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We have developed an algorithm that processes some data at runtime and is slight efficient in terms of time and computing compared with other solutions out there. Though we sure anyone can develop a similar algorithm, for now at least we have good results for the same.

We will be deploying that algorithm as an SDK/library made in C++ and will be sharing it with clients. The concern is a client can share that library with anyone and get it running without our involvement, how to prevent that?

We are planning to obfuscate the code so that it becomes slightly difficult for them to know internals(I know it is still possible even with obfuscation) but that doesn't help with the concern. What other techniques do are used to prevent such use case?

One option is to keep the code on the cloud so that things are under our control but the application is a kind of wearable device(not regular consumer watch) and internet availability isn't possible. The wearable device has OS similar to Android and has data and time which the user can change(added this point if it helps in any way).

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    There are two sorts of customer in this world: 1) the honest ones. They won't share your library with others, because they're honest. 2) the dishonest ones. Make sure you have Type 1 customers, not Type 2; this isn't a software engineering problem though. Dec 26 '20 at 9:47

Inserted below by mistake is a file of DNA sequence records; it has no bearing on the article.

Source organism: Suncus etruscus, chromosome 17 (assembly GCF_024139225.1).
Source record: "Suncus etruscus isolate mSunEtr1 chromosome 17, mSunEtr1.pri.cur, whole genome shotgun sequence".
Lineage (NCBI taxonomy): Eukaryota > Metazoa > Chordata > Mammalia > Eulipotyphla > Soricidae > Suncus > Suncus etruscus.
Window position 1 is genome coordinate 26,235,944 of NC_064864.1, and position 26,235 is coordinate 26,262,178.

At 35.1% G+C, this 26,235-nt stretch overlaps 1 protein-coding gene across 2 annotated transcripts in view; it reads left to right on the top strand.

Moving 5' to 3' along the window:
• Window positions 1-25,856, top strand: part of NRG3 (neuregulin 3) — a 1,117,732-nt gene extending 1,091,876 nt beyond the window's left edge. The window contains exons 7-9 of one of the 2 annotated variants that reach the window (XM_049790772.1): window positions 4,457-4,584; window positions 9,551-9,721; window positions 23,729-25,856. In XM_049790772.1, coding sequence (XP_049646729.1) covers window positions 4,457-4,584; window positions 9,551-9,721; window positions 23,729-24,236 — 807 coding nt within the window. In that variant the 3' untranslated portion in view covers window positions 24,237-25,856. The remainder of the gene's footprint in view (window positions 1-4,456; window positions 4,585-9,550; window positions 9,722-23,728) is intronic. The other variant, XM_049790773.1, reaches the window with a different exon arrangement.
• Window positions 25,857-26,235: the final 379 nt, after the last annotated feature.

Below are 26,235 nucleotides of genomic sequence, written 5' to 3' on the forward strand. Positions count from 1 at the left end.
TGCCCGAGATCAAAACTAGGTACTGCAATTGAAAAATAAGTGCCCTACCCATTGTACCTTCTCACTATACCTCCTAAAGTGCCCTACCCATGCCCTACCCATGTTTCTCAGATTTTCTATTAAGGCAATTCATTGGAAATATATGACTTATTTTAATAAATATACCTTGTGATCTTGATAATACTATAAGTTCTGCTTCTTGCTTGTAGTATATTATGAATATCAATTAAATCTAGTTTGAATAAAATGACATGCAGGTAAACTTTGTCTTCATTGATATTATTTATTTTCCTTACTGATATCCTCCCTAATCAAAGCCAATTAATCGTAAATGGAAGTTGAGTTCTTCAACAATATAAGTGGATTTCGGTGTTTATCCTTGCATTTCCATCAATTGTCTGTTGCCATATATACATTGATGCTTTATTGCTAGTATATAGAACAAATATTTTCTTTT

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    Does this answer your question? How can software be protected from piracy?
    – gnat
    Dec 26 '20 at 10:18
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    What other techniques do are used to prevent such use case? - the #1 technique: you make a contract with the client which forbids this.
    – Doc Brown
    Dec 26 '20 at 13:20
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The concern is a client can share that library with anyone and get it running without our involvement, how to prevent that?

You cannot prevent this by technical means.

The typical way this is prevented in the real world is through legal means: You have the legal department draw up a good, enforceable contract and then you drag those customers that break it to court.

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@Bart Van Ingen Schenau is basically correct.

In most jurisdictions, you have two choices for protecting your algorithm. What he's described is essentially trade secret protection. To get actual trade secret protection (rather than just a normal contract) you normally have to identify fairly specifically that you're revealing trade secrets to them, and identify what parts of what you're revealing to them fall under trade secret protection.

The other obvious possibility would be to patent the algorithm(s). In this case, if you get the patent, the algorithm will be published (part of the point of a patent is to publish the invention it covers), but the patent gives you the right to exclude others from using your patented invention.

Note that patents on algorithms are somewhat limited--in the US they have to be written fairly carefully to be valid, and in some jurisdictions they're prohibited in general.

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